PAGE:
Do you want your music, your visual art, your writing to be something that you could really make a career out of? Are you sick of your creative passions getting treated like nothing more than a hobby? If you want to get taken seriously, then you have to take yourself a bit more seriously. Think about that career, think about your art as a business. And a business needs a brand. Brands aren’t just for Coca-Cola and McDonalds. They have a lot to offer even individuals like you.
People don’t know you exist
There are a lot of artists. In every single field, there are tons and a significant portion of them are taking themselves as seriously as you should. You need to be able to compete for visibility, for the attention of non-paying enthusiastic fans and potential clients and employers alike. You should be easy to reach online, using a consistent brand name, whether it’s your own or a nom de plume. You should also have your own site, using search engine optimisation to make it much easier to find your online home. Finally, that site and all methods of catching you online need to make it easy to reach you. Whether that’s a location, a phone number, or an email address (that you absolutely must check often), you’re making it a lot harder to find opportunity if you don’t have a means for people to offer it.
The portfolio comes first
A lot of artists might scoff at the idea of creating a brand for themselves. They believe in the Death of the Author, that the work needs to speak for itself. That’s partly true. The work does need to be able to impress people on its own. That’s why you should ensure that your art takes first place in the priorities of your site. If you’re a visual artist, you need an accessible and extensive portfolio. If you’re a musician, your site should have a plugin that makes it easy for visitors to start listening immediately.
But the portfolio isn’t the be-all and end-all of how people perceive you. How many people do you know that know of Salvador Dali but know nothing about surrealism? How many people get absorbed into Kerouac’s writing without caring about the beat generation? They know the personalities, not just the art. Finding your personality is going to make it a lot easier to have an emotional resonance with your audience. It can add significance to how they experience your art that wasn’t there before. Don’t afraid to figure out your story, to define your values and tell them in writing or methods like hosting creative videos on the site. Don’t be afraid that the spotlight will occasionally shine on you as opposed to your art.
Keep it genuine
That’s not to say that you should be wracking your brain to come up with a story that is compelling, engaging, and entirely false. Credibility and integrity are important as an artist. Be true to your roots. More importantly, keep your brand true to your art. Don’t let people get distracted by things like ads on your site. Selling yourself as a brand and looking seriously at your art as a career does not mean that you have to jump at every cheap opportunity to bring in the cash. Keep the focus on you and your art. Stay true to yourself and it becomes a lot easier to keep a brand believable and consistent.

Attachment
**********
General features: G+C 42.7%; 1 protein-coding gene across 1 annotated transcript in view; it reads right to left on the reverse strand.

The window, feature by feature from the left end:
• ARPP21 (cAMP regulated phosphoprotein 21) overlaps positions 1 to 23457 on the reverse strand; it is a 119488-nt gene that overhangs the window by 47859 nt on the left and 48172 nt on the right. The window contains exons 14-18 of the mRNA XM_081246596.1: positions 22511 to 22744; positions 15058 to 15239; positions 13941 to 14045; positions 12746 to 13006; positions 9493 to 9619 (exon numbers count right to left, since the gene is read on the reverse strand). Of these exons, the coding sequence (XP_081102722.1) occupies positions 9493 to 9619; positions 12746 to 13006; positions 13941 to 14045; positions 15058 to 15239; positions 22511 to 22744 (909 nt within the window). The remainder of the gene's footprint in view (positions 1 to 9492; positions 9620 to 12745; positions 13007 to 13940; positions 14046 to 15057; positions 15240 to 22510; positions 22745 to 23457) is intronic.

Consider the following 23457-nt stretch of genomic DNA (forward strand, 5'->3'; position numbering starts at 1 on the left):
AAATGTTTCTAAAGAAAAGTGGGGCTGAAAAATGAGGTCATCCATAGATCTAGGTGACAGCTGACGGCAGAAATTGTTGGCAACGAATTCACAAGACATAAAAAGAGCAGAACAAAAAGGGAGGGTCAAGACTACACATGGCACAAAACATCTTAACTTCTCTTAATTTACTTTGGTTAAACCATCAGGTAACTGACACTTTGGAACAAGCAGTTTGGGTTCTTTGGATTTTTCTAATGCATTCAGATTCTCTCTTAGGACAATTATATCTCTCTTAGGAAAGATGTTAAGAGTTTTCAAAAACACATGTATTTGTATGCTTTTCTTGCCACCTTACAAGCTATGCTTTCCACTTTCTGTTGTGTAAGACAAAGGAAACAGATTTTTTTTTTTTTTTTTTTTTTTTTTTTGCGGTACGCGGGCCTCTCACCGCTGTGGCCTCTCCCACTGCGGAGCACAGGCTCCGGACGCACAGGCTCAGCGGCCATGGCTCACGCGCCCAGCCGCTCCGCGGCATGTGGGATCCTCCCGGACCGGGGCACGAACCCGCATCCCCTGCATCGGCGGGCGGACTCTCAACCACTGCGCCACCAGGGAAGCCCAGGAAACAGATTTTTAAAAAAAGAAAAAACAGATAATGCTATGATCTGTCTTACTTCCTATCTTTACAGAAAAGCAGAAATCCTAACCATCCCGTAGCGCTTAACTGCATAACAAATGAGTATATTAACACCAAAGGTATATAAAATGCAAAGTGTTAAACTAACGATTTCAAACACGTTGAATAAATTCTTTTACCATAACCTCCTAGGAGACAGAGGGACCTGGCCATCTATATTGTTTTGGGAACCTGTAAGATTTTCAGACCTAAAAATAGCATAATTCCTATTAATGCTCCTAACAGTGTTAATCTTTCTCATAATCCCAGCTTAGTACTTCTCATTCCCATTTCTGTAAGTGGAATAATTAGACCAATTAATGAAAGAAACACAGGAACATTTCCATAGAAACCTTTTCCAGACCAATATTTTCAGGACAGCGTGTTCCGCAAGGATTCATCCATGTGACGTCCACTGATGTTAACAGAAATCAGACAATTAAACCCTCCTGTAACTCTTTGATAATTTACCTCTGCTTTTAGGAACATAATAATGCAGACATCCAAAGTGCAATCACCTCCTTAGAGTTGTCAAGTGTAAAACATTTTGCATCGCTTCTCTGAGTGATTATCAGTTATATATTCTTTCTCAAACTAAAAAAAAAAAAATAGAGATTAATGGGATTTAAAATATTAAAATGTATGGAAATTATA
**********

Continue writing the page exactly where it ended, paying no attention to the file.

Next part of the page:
Display some professionalism
That’s not to say there aren’t some aspects of yourself and your site that you couldn’t put a little more effort into. When it comes to presentation, professionalism is definitely important. A website that doesn’t work well, an artist that doesn’t update their content, errors in the site’s copy, these aren’t acceptable. It makes it look like you don’t take your work seriously. Think about professional copywriting for websites if you can’t write good copy yourself. Get help from those who have expertise in website design and making it easier for you to add content if you’re not good at creating a website you can easily use. If you want to gain anything from your art, you have to invest a little into selling yourself as an artist.
It’s not all about you
Finding your story, your brand image, and putting the spotlight on yourself and your art is important. But a brand is a tool for communication. You have to remember the target market. This shouldn’t factor only into finding imagery and the right voice. It also means taking the time to reach out to your community and to foster a connection with any fans you’re picking up on the way. For instance, if you’re a musician, then think about making mix tapes of inspirations and songs you love for those fans who would love to learn more about your influences. If you’re an artist, show support for those who want to follow in your footsteps and follow their art.
Build long-term relationships
Your relationship with the fans is one of the most important long-term relationships you should be focused on building. But it’s not the only one. The broader world around you is just as important. Get involved in conversations and collaborations with other artists. Attend more events and join more networking groups. Give yourself some credibility by making a real appearance in the world you want to be a part of. For one, you will find more people who feel passionate about your work and can use their own platform to share it. Secondly, you make it a lot easier to find paying opportunities by getting your name stuck in the right minds. Perhaps most importantly, however, you get support and share ideas with other creative minds, constantly expanding your influences and adding depth to what you do.
A brand isn’t just about ‘selling yourself’. It’s about connecting to customers, getting visibility and establishing yourself a place in the field you want to be in. If you want a future in art, then you need to think about yourself as an artist and how the world should see you.